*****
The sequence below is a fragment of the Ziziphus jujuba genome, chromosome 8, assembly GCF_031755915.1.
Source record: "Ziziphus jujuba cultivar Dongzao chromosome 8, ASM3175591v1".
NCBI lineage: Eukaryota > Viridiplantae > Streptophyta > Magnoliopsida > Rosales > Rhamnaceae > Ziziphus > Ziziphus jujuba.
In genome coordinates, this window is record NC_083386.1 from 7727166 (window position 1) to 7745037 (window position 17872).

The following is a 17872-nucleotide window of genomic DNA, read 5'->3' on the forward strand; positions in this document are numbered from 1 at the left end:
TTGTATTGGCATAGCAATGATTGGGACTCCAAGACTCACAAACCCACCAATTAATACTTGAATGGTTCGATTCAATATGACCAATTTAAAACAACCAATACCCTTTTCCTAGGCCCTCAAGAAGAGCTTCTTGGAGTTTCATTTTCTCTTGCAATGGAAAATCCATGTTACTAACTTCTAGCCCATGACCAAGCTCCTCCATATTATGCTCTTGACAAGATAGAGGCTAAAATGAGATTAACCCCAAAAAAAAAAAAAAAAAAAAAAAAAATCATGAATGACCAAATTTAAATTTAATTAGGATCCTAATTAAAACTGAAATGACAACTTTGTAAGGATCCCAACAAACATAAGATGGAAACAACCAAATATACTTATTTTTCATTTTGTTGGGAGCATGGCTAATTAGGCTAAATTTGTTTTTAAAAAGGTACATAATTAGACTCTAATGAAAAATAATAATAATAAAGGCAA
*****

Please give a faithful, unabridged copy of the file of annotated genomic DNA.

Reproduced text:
The sequence below is a fragment of the Ziziphus jujuba genome, chromosome 8, assembly GCF_031755915.1.
Source record: "Ziziphus jujuba cultivar Dongzao chromosome 8, ASM3175591v1".
NCBI lineage: Eukaryota > Viridiplantae > Streptophyta > Magnoliopsida > Rosales > Rhamnaceae > Ziziphus > Ziziphus jujuba.
In genome coordinates, this window is record NC_083386.1 from 7727166 (window position 1) to 7745037 (window position 17872).

The following is a 17872-nucleotide window of genomic DNA, read 5'->3' on the forward strand; positions in this document are numbered from 1 at the left end:
TTGTATTGGCATAGCAATGATTGGGACTCCAAGACTCACAAACCCACCAATTAATACTTGAATGGTTCGATTCAATATGACCAATTTAAAACAACCAATACCCTTTTCCTAGGCCCTCAAGAAGAGCTTCTTGGAGTTTCATTTTCTCTTGCAATGGAAAATCCATGTTACTAACTTCTAGCCCATGACCAAGCTCCTCCATATTATGCTCTTGACAAGATAGAGGCTAAAATGAGATTAACCCCAAAAAAAAAAAAAAAAAAAAAAAAAATCATGAATGACCAAATTTAAATTTAATTAGGATCCTAATTAAAACTGAAATGACAACTTTGTAAGGATCCCAACAAACATAAGATGGAAACAACCAAATATACTTATTTTTCATTTTGTTGGGAGCATGGCTAATTAGGCTAAATTTGTTTTTAAAAAGGTACATAATTAGACTCTAATGAAAAATAATAATAATAAAGGCAA